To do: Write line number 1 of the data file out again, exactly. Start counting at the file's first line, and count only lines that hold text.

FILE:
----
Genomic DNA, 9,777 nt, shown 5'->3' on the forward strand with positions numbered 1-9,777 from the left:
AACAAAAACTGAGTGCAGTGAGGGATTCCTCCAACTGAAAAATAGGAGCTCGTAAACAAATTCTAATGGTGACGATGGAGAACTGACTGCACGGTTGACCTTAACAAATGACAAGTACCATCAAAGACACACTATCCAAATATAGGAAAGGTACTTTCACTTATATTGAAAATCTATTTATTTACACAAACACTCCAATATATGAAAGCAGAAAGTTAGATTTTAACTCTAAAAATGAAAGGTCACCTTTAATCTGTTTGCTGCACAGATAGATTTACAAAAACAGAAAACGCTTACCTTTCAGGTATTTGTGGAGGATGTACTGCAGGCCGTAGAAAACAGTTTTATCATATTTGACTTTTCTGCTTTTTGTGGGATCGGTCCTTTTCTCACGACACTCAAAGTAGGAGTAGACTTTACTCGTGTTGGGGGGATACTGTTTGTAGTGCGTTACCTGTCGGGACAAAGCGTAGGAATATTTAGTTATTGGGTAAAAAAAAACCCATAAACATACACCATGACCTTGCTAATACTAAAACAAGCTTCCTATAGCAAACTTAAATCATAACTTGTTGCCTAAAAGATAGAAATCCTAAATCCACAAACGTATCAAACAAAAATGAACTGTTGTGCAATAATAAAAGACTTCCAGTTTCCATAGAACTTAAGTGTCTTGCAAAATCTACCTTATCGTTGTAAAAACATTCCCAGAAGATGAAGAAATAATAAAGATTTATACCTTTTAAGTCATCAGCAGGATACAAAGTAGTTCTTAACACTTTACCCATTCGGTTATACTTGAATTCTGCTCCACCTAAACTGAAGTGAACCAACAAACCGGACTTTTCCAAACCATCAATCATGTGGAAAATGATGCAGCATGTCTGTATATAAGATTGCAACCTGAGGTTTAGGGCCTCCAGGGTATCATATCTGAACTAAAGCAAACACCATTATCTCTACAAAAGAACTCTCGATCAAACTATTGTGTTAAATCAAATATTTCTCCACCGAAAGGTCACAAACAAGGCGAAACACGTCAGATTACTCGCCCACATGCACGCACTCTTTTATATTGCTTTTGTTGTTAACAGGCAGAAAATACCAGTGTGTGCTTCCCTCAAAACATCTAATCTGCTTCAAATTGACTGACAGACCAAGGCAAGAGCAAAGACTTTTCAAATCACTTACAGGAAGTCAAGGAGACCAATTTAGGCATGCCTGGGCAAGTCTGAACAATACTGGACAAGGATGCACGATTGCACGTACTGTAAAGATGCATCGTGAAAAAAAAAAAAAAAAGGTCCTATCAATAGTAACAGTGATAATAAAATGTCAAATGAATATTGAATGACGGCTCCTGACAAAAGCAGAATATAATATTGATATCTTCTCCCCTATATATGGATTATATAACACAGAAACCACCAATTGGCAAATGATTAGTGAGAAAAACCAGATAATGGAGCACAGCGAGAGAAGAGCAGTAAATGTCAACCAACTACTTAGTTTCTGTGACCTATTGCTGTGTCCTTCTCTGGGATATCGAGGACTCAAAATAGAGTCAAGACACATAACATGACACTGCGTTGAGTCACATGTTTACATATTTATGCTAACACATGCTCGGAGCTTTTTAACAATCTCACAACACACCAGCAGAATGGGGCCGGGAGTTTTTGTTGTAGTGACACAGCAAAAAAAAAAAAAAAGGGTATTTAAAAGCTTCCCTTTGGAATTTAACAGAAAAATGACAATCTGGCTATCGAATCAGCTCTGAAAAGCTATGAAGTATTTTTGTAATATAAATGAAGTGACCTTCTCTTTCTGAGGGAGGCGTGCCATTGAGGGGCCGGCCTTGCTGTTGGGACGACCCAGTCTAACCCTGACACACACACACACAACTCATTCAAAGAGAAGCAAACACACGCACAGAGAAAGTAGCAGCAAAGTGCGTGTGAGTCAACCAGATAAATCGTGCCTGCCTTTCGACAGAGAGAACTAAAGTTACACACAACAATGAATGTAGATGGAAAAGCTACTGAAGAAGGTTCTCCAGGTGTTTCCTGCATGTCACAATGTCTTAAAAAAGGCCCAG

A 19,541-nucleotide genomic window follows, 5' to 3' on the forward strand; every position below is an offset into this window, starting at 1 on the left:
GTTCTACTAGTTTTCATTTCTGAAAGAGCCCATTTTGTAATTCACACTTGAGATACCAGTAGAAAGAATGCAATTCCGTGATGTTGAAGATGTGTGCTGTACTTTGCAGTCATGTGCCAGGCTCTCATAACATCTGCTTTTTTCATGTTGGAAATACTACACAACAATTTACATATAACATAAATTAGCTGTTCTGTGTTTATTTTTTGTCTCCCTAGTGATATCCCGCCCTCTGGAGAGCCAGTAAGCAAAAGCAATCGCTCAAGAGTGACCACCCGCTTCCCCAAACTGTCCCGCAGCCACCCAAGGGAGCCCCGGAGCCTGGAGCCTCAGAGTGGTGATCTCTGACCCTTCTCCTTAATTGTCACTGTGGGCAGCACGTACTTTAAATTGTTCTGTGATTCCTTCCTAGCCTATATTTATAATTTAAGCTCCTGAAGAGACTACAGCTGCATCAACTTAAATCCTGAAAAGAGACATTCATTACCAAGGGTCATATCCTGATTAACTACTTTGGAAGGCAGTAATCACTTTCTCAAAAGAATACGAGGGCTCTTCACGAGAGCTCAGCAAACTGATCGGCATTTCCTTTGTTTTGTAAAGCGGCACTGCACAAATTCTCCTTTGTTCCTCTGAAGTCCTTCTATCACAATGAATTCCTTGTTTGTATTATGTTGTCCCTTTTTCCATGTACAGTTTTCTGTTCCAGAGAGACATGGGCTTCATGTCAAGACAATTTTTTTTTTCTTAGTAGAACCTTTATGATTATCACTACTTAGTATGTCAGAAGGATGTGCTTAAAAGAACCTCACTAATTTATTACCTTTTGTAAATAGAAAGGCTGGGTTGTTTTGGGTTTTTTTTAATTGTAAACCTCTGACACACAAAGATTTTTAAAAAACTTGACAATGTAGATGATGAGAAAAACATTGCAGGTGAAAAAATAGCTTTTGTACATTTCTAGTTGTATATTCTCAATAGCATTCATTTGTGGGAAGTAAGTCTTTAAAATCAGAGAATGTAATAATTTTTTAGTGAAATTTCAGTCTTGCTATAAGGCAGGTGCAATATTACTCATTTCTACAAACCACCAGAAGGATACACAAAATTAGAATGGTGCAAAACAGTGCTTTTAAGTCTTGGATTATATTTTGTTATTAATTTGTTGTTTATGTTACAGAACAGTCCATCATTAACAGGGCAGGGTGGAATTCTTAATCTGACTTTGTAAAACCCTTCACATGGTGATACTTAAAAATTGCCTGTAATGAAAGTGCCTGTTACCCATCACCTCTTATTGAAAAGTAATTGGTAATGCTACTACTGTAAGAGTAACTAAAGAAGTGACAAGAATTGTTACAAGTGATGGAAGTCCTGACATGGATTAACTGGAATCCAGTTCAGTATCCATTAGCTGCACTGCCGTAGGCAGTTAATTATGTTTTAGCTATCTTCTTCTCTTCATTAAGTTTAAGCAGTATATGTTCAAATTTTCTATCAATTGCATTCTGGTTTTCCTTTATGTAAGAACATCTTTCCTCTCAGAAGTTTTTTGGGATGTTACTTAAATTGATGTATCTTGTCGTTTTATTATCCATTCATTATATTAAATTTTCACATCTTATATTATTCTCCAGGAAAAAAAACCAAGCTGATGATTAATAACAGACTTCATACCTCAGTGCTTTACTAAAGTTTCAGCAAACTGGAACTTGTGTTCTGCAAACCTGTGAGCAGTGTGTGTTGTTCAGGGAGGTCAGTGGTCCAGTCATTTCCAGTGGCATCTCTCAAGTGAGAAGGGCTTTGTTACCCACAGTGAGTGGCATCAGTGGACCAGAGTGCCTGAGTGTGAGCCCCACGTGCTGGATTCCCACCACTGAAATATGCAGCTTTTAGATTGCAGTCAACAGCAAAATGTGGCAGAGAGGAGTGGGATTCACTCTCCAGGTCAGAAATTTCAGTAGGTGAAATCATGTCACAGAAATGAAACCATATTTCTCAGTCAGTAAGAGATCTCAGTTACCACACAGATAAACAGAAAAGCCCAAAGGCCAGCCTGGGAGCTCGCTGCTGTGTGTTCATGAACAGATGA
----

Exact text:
Genomic DNA, 9,777 nt, shown 5'->3' on the forward strand with positions numbered 1-9,777 from the left: